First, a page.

Identifier

etd-0130103-102538

Degree

Doctor of Philosophy (PhD)

Department

English

Document Type

Dissertation

Abstract

This project shows how central representations of women in science were to the “B” science fiction films of the 1950s and uses these films as valuable indicators for cultural analysis. I argue that the emergence of the modern American science fiction film in 1950 combined with the situation of post-W.W.II women in science to create a genre explicitly amenable to exploring the tension between a woman’s place in the home and her place in the work force, particularly in the fields of science. Out of a context of 114 “B” science fiction films produced between 1950 and 1966, I offer substantial readings of seven films that feature women in science. Using changing gender roles after W.W.II as an analytical focus, each chapter explores relationality within films, among films, and between films and the culture in which they were produced, distributed, and consumed in order to make visible overall gender patterns, kinship systems, and possibilities for imagining change. The conclusion to the project uses the conceptual framework that has been established to suggest possibilities for a more thorough analysis of the American science fiction film genre, in particular as that genre resonates with concerns relevant to feminist theory.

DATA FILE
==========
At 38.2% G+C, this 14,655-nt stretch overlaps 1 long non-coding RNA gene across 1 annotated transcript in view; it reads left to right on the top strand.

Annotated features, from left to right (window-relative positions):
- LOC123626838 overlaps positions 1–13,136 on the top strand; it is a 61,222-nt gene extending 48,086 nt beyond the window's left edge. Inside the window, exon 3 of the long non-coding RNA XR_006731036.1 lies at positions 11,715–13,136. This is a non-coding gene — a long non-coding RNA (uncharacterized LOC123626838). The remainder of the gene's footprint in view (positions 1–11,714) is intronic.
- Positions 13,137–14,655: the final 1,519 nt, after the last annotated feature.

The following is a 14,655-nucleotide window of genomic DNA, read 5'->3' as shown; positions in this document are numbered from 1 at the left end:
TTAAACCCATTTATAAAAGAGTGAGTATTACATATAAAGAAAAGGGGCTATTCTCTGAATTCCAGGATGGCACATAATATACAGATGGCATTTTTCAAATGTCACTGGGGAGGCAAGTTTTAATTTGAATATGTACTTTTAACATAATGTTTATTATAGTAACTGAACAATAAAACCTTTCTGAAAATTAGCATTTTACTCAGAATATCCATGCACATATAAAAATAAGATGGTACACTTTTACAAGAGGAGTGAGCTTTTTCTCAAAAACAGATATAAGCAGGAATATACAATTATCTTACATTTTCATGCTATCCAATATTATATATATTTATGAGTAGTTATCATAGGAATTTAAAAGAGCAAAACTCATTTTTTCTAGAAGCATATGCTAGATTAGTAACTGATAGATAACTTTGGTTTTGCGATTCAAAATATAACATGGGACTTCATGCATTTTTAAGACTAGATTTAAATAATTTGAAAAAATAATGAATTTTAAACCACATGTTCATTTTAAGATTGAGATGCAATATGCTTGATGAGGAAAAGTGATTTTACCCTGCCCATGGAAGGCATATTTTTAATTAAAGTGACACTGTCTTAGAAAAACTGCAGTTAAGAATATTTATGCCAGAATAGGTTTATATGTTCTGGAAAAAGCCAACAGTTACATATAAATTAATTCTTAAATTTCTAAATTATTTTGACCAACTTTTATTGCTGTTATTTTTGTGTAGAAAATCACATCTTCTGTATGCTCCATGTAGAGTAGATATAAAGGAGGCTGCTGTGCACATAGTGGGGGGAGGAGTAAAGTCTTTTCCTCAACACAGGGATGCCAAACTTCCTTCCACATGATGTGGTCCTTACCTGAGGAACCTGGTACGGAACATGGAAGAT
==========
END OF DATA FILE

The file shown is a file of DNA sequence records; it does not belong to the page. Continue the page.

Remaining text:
Date

2003

Document Availability at the Time of Submission

Release the entire work immediately for access worldwide.

Committee Chair

Elsie B. Michie

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